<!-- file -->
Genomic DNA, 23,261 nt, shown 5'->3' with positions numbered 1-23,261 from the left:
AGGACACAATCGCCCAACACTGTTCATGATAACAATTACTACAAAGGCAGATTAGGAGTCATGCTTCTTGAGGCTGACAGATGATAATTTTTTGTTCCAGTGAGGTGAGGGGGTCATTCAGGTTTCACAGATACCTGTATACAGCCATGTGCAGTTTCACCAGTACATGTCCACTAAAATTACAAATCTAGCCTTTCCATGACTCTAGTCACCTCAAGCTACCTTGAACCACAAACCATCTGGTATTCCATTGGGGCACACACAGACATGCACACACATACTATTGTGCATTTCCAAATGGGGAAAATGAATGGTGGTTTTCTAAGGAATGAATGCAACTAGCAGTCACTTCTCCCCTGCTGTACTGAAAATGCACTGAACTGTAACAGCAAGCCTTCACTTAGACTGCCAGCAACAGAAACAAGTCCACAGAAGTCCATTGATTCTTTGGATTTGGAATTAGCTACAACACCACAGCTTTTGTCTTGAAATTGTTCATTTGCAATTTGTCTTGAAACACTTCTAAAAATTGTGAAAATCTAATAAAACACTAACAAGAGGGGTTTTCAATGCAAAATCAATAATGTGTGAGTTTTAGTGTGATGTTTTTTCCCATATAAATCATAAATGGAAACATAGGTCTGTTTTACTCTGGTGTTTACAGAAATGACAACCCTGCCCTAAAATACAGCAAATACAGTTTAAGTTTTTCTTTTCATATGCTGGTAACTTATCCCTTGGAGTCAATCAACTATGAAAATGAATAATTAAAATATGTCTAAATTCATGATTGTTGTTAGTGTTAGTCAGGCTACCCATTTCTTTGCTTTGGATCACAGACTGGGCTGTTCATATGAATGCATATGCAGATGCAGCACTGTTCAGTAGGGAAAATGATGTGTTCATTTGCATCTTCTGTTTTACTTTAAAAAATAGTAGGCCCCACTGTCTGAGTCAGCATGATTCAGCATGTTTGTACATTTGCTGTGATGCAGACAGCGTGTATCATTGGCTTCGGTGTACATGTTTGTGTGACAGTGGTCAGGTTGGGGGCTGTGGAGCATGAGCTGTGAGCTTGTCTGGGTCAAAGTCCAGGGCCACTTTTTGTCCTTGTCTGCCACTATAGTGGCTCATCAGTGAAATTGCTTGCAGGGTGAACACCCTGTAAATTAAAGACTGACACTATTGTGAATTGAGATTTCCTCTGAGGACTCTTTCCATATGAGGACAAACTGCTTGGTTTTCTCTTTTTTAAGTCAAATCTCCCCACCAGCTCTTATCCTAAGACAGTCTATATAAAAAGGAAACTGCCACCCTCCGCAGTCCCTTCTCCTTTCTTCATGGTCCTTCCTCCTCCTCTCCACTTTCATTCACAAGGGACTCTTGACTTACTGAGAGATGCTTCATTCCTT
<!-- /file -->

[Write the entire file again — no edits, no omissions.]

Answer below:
Genomic DNA, 23,261 nt, shown 5'->3' with positions numbered 1-23,261 from the left:
AGGACACAATCGCCCAACACTGTTCATGATAACAATTACTACAAAGGCAGATTAGGAGTCATGCTTCTTGAGGCTGACAGATGATAATTTTTTGTTCCAGTGAGGTGAGGGGGTCATTCAGGTTTCACAGATACCTGTATACAGCCATGTGCAGTTTCACCAGTACATGTCCACTAAAATTACAAATCTAGCCTTTCCATGACTCTAGTCACCTCAAGCTACCTTGAACCACAAACCATCTGGTATTCCATTGGGGCACACACAGACATGCACACACATACTATTGTGCATTTCCAAATGGGGAAAATGAATGGTGGTTTTCTAAGGAATGAATGCAACTAGCAGTCACTTCTCCCCTGCTGTACTGAAAATGCACTGAACTGTAACAGCAAGCCTTCACTTAGACTGCCAGCAACAGAAACAAGTCCACAGAAGTCCATTGATTCTTTGGATTTGGAATTAGCTACAACACCACAGCTTTTGTCTTGAAATTGTTCATTTGCAATTTGTCTTGAAACACTTCTAAAAATTGTGAAAATCTAATAAAACACTAACAAGAGGGGTTTTCAATGCAAAATCAATAATGTGTGAGTTTTAGTGTGATGTTTTTTCCCATATAAATCATAAATGGAAACATAGGTCTGTTTTACTCTGGTGTTTACAGAAATGACAACCCTGCCCTAAAATACAGCAAATACAGTTTAAGTTTTTCTTTTCATATGCTGGTAACTTATCCCTTGGAGTCAATCAACTATGAAAATGAATAATTAAAATATGTCTAAATTCATGATTGTTGTTAGTGTTAGTCAGGCTACCCATTTCTTTGCTTTGGATCACAGACTGGGCTGTTCATATGAATGCATATGCAGATGCAGCACTGTTCAGTAGGGAAAATGATGTGTTCATTTGCATCTTCTGTTTTACTTTAAAAAATAGTAGGCCCCACTGTCTGAGTCAGCATGATTCAGCATGTTTGTACATTTGCTGTGATGCAGACAGCGTGTATCATTGGCTTCGGTGTACATGTTTGTGTGACAGTGGTCAGGTTGGGGGCTGTGGAGCATGAGCTGTGAGCTTGTCTGGGTCAAAGTCCAGGGCCACTTTTTGTCCTTGTCTGCCACTATAGTGGCTCATCAGTGAAATTGCTTGCAGGGTGAACACCCTGTAAATTAAAGACTGACACTATTGTGAATTGAGATTTCCTCTGAGGACTCTTTCCATATGAGGACAAACTGCTTGGTTTTCTCTTTTTTAAGTCAAATCTCCCCACCAGCTCTTATCCTAAGACAGTCTATATAAAAAGGAAACTGCCACCCTCCGCAGTCCCTTCTCCTTTCTTCATGGTCCTTCCTCCTCCTCTCCACTTTCATTCACAAGGGACTCTTGACTTACTGAGAGATGCTTCATTCCTT